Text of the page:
The State of Hesse has filed appeals against two recent rulings by the Higher Administrative Court of Hesse (Hessischer Verwaltungsgerichtshof) that declared the preliminary shutdown orders for RWE AG’s Biblis A and B nuclear power during the nuclear power moratorium in 2011 unlawful.
The preliminary orders to shut down the two Biblis nuclear power plants for 3 months were issued on 18 March 2011 in the wake of the 3-month nuclear power moratorium in Germany following the Fukushima nuclear accident. Subsequently, the German government reversed its nuclear policy adopted in autumn 2010 that had provided for an extension of the operating times of the 17 German nuclear power plants. As part of the Energiewende legislative changes, the extension was reversed. Instead the Atomic Energy Act (AtG) now provides for a nuclear phase-out until 2022. The seven oldest plants covered by the moratorium (Biblis A, Neckarwestheim 1, Biblis B, Brunsbüttel, Isar 1, Unterweser, Philippsburg 1) plus the Krümmel nuclear power plant (that had not been in operation) had to stop operations for good.
In April 2011, RWE filed law suits, initially aimed against the 3-month shutdown orders. Since the court did not decide within the 3-month period, RWE later changed its applications, requesting that the Court determine the illegality of the original 3-month shutdown orders.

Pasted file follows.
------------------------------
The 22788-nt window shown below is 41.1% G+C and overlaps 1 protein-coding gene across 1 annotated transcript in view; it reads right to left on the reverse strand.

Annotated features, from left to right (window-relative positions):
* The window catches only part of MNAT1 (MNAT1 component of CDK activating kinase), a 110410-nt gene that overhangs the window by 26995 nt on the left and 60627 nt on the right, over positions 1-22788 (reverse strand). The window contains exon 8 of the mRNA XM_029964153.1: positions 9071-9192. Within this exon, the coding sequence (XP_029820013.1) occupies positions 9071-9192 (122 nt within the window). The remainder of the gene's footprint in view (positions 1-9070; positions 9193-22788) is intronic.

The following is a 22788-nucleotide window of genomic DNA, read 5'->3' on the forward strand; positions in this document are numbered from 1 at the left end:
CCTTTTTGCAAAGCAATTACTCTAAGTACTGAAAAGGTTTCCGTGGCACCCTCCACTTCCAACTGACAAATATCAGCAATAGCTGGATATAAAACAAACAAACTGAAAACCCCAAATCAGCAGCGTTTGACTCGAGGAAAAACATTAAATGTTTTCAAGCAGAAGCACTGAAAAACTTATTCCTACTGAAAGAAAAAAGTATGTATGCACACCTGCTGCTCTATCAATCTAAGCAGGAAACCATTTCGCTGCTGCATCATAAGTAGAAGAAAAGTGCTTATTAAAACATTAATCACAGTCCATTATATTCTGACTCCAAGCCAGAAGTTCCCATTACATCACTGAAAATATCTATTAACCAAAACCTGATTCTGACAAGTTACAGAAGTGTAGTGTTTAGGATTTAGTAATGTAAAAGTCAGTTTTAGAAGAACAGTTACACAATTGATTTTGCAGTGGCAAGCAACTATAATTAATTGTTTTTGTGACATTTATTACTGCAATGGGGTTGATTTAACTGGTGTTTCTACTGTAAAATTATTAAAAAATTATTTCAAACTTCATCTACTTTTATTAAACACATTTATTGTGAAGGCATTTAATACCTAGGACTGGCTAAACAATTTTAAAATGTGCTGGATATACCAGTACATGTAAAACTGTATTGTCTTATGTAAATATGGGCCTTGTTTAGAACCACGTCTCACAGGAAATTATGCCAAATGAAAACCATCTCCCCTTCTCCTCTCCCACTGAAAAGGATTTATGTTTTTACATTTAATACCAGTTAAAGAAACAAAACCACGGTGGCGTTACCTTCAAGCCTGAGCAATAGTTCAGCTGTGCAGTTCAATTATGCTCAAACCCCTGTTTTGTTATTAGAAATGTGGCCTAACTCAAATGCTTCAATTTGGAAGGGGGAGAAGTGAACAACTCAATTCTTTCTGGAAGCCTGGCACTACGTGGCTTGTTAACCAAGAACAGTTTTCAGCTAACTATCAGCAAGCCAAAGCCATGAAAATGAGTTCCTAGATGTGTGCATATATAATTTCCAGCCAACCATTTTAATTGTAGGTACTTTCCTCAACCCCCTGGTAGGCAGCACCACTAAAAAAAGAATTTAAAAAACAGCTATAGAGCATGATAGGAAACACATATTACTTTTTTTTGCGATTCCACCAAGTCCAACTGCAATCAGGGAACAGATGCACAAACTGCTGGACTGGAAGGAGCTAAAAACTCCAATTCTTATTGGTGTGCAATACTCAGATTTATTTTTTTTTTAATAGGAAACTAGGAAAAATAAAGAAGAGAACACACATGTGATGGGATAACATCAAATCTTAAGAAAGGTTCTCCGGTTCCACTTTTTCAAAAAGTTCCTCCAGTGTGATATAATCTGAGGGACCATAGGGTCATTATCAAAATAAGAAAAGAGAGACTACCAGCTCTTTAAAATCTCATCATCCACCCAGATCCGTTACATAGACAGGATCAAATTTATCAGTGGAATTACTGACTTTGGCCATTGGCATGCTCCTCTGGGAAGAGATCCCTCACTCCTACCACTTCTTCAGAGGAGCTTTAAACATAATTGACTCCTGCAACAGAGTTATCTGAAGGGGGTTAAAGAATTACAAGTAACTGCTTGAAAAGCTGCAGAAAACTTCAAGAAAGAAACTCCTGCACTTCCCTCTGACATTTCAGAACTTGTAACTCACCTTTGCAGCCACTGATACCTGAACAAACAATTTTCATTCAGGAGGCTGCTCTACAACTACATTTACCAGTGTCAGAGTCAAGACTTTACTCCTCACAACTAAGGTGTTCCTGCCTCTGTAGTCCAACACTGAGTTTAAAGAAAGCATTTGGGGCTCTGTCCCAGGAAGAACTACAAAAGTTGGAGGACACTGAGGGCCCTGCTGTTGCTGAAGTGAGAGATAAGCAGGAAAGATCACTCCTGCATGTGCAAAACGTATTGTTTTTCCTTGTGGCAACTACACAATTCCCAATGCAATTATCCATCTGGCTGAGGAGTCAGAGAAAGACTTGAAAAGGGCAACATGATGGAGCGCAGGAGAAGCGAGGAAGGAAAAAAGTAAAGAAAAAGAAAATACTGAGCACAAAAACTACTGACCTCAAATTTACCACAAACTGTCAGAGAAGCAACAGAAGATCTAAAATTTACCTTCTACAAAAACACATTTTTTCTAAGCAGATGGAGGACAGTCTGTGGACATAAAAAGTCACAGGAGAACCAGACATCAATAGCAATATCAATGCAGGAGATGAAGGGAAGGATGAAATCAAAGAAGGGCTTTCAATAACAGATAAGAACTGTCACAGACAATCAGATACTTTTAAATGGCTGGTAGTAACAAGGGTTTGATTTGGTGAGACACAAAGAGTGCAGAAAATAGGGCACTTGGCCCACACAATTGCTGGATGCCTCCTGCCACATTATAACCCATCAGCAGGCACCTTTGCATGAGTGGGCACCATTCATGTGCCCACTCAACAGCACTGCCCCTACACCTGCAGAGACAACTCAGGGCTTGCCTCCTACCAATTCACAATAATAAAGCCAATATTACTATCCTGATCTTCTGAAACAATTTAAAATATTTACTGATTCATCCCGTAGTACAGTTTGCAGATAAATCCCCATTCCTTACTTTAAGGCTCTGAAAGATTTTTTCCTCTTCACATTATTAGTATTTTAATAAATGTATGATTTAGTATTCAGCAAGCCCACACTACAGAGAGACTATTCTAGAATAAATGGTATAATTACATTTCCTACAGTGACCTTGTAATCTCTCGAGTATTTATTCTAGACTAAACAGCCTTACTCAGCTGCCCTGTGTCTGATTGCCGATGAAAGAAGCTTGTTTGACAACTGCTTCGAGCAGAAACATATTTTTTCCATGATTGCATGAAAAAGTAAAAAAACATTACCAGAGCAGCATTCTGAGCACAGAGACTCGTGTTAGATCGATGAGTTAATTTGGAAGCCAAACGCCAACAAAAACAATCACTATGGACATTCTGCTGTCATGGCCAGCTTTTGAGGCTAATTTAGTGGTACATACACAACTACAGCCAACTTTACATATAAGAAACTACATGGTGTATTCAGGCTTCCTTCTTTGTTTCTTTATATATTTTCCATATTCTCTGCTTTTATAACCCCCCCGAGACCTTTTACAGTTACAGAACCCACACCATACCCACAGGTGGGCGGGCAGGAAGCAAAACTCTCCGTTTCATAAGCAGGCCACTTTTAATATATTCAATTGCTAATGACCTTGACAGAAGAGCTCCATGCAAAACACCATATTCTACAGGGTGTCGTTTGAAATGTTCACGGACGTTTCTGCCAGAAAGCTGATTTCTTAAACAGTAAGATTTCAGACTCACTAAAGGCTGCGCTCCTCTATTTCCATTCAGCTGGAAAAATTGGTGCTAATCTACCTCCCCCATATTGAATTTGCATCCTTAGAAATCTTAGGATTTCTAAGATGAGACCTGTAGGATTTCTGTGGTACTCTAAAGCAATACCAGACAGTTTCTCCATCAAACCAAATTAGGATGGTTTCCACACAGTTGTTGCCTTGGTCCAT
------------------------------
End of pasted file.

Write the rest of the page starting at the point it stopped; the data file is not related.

This request was admitted by Hessischer Verwaltungsgerichtshof in July 2012. In March 2013 the court declared the shutdown orders unlawful.
Hessischer Verwaltungsgerichtshof decided that the shut down orders contained several procedural as well as substantive flaws. RWE had not been properly heard before the shutdown orders were issued. Besides, the orders were unlawful on substantive grounds since the specific requirements of Section 19 para. 3 AtG for shutdown orders were not met, since the Environment Ministry had not made proper use of its discretion, and since the shutdown order itself was disproportionate. In a nutshell, the court considered the shutdown order very unlawful.
The State of Hesse appealed the decisions by Hessischer Verwaltungsgerichtshof not grant leave to appeal with the so-called “Nichtzulassungsbeschwerde” (appeal due to denial of leave to appeal), saying the court’s reasoning concerning the above mentioned procedural and substantive matters was of importance beyond the two cases at hand. The appeal will be heard by the Federal Administrative Court in Leipzig.
The administrative court decisions, including the upcoming appeal procedure, formally do not address the questions whether the operator of the Biblis power plants will receive damages because of unlawful shutdown orders. This mult-million dollar issue will have to be decided by an ordinary court, and will of course be heavily influenced by the findings of the administrative courts.
Sources: Environment Ministry of the State of Hesse, decision 6 C 824/11.T, decision 6 C 825/11.T
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